* ADP employment report comes in below expectations
* U.S. defense secretary says North Korea a danger
* Indexes down: Dow 0.6 pct, S&P 0.9 pct, Nasdaq 1 pct
By Caroline Valetkevitch
NEW YORK, April 3 U.S. stocks fell on Wednesday
as weaker-than-expected economic data caused investors to trim
positions ahead of Friday's jobs report and U.S. defense
secretary expressed concern over North Korea.
A report on private-sector jobs showed less-than-expected
hiring in March, which some analysts saw as a discouraging sign
ahead of Friday's Department of Labor report.
Stocks extended losses in afternoon trading, with the S&P
500 and Nasdaq falling more than 1 percent. The Pentagon said it
was sending a missile defense system to Guam in the coming
weeks, while U.S. Defense Secretary Chuck Hagel cited a "real
and clear" danger from North Korea.
The drop put the S&P 500 on track for its biggest daily
percentage loss since Feb. 25, with energy and financial sectors
leading the decline. The S&P 500 financial index was
down 1.7 percent.
The S&P 500, up roughly 10 percent since the start of the
year, has come close to its intraday record level of 1,576.09 in
the past few sessions before pulling back, and analysts said the
market is facing bearish technicals after its strong run.
"It's not really a surprise given how extended the market is
that with some weaker economic data you're seeing some risk-off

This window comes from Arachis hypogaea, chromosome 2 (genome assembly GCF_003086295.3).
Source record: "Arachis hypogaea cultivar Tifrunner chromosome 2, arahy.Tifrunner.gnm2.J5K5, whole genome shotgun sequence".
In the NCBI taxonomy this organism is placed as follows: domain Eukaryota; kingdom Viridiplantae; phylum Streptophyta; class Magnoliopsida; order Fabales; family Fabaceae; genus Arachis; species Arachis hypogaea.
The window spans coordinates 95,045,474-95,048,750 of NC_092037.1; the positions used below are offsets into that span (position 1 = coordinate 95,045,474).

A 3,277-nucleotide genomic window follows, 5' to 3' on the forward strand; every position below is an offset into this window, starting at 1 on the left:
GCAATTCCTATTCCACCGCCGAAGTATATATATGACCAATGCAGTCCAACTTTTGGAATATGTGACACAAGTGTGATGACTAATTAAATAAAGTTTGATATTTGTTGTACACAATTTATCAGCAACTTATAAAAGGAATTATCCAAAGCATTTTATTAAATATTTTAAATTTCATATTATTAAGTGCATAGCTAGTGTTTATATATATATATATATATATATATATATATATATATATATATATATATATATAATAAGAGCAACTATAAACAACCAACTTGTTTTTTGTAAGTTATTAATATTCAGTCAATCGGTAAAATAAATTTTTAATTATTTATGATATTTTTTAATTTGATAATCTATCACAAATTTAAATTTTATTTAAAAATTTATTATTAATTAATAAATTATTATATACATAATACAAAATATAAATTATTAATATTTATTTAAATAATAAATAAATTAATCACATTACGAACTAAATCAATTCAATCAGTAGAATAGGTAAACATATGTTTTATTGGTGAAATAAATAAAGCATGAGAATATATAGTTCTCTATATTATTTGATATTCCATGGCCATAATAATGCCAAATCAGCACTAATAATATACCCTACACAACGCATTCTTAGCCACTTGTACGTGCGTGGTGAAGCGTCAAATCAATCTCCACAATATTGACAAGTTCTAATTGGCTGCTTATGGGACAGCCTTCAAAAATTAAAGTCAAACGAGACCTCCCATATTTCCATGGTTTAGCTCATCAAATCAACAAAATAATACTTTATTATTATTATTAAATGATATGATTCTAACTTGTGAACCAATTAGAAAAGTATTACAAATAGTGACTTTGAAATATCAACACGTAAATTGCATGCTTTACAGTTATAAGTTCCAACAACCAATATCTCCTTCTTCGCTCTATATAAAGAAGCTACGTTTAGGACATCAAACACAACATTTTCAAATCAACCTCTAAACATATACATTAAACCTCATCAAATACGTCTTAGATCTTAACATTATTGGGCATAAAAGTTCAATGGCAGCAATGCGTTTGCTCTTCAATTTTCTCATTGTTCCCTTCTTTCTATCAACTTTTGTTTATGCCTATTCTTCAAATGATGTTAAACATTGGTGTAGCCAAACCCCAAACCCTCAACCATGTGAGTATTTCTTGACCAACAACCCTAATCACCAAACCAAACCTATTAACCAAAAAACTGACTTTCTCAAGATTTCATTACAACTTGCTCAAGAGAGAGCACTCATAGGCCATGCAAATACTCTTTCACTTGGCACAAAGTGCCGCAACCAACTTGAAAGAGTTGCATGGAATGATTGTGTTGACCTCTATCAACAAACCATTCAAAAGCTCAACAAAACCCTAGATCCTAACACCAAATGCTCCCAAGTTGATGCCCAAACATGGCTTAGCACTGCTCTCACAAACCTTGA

action going on today. People are paring positions across the
board," said Michael James, managing director of equity trading
at Wedbush Securities in Los Angeles.
The headlines on North Korea add "another risk element to
the market," he said.
The Dow Jones industrial average was down 84.50
points, or 0.58 percent, at 14,577.51. The Standard & Poor's 500
Index was down 14.13 points, or 0.90 percent, at
1,556.12, after briefly falling more than 1 percent. The Nasdaq
Composite Index was down 32.79 points, or 1.01 percent,
On Tuesday, decliners had beaten advancers in the market
despite gains in the three major indexes.
The ADP National Employment Report showed U.S. companies
hired at the slowest pace in five months, far below what
economists had expected, though the February report was revised
In another report, the Institute for Supply Management's
March services sector index also came in below expectations,
with the pace of growth at the lowest level in seven months.